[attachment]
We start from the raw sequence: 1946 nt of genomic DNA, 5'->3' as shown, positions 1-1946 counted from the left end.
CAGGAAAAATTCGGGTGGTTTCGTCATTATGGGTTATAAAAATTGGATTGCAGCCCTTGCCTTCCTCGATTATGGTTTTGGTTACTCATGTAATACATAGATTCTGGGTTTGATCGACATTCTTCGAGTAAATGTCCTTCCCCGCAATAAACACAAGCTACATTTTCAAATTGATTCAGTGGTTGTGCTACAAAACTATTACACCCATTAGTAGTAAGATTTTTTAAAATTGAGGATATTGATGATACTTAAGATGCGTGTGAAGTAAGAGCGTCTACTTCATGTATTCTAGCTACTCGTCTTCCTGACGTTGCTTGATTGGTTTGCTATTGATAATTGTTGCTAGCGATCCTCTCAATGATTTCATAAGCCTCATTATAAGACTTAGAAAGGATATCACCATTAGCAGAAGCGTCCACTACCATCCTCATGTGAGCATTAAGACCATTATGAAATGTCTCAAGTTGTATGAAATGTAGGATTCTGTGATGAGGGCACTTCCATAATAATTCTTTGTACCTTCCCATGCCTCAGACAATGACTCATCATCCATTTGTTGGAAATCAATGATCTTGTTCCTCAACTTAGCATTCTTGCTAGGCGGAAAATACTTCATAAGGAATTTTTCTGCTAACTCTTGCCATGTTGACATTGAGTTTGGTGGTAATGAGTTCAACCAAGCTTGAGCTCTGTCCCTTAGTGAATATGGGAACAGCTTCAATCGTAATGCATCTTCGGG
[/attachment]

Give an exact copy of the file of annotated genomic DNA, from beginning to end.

We start from the raw sequence: 1946 nt of genomic DNA, 5'->3' as shown, positions 1-1946 counted from the left end.
CAGGAAAAATTCGGGTGGTTTCGTCATTATGGGTTATAAAAATTGGATTGCAGCCCTTGCCTTCCTCGATTATGGTTTTGGTTACTCATGTAATACATAGATTCTGGGTTTGATCGACATTCTTCGAGTAAATGTCCTTCCCCGCAATAAACACAAGCTACATTTTCAAATTGATTCAGTGGTTGTGCTACAAAACTATTACACCCATTAGTAGTAAGATTTTTTAAAATTGAGGATATTGATGATACTTAAGATGCGTGTGAAGTAAGAGCGTCTACTTCATGTATTCTAGCTACTCGTCTTCCTGACGTTGCTTGATTGGTTTGCTATTGATAATTGTTGCTAGCGATCCTCTCAATGATTTCATAAGCCTCATTATAAGACTTAGAAAGGATATCACCATTAGCAGAAGCGTCCACTACCATCCTCATGTGAGCATTAAGACCATTATGAAATGTCTCAAGTTGTATGAAATGTAGGATTCTGTGATGAGGGCACTTCCATAATAATTCTTTGTACCTTCCCATGCCTCAGACAATGACTCATCATCCATTTGTTGGAAATCAATGATCTTGTTCCTCAACTTAGCATTCTTGCTAGGCGGAAAATACTTCATAAGGAATTTTTCTGCTAACTCTTGCCATGTTGACATTGAGTTTGGTGGTAATGAGTTCAACCAAGCTTGAGCTCTGTCCCTTAGTGAATATGGGAACAGCTTCAATCGTAATGCATCTTCGGG